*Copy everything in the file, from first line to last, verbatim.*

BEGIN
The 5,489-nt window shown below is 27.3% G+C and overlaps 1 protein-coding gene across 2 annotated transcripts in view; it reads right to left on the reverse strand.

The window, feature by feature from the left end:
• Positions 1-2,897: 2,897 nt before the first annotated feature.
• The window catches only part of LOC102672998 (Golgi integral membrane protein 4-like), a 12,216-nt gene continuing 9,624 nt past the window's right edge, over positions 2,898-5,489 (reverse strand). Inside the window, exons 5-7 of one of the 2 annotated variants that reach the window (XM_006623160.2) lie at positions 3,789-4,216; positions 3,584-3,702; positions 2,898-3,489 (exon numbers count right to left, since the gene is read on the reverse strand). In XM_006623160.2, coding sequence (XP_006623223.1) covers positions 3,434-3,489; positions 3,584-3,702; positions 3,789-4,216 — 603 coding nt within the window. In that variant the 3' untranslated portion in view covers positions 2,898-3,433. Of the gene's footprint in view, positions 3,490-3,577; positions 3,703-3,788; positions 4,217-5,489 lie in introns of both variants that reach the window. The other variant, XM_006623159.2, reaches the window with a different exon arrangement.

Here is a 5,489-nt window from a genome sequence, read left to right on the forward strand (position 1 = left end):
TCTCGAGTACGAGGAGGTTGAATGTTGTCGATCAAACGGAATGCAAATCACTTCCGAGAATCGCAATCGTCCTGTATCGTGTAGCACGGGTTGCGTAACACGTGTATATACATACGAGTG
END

The 5,489-nt window shown below is 27.3% G+C and overlaps 1 protein-coding gene across 2 annotated transcripts in view; it reads right to left on the reverse strand.

The window, feature by feature from the left end:
• Positions 1-2,897: 2,897 nt before the first annotated feature.
• The window catches only part of LOC102672998 (Golgi integral membrane protein 4-like), a 12,216-nt gene continuing 9,624 nt past the window's right edge, over positions 2,898-5,489 (reverse strand). Inside the window, exons 5-7 of one of the 2 annotated variants that reach the window (XM_006623160.2) lie at positions 3,789-4,216; positions 3,584-3,702; positions 2,898-3,489 (exon numbers count right to left, since the gene is read on the reverse strand). In XM_006623160.2, coding sequence (XP_006623223.1) covers positions 3,434-3,489; positions 3,584-3,702; positions 3,789-4,216 — 603 coding nt within the window. In that variant the 3' untranslated portion in view covers positions 2,898-3,433. Of the gene's footprint in view, positions 3,490-3,577; positions 3,703-3,788; positions 4,217-5,489 lie in introns of both variants that reach the window. The other variant, XM_006623159.2, reaches the window with a different exon arrangement.

Here is a 5,489-nt window from a genome sequence, read left to right on the forward strand (position 1 = left end):
TCTCGAGTACGAGGAGGTTGAATGTTGTCGATCAAACGGAATGCAAATCACTTCCGAGAATCGCAATCGTCCTGTATCGTGTAGCACGGGTTGCGTAACACGTGTATATACATACGAGTG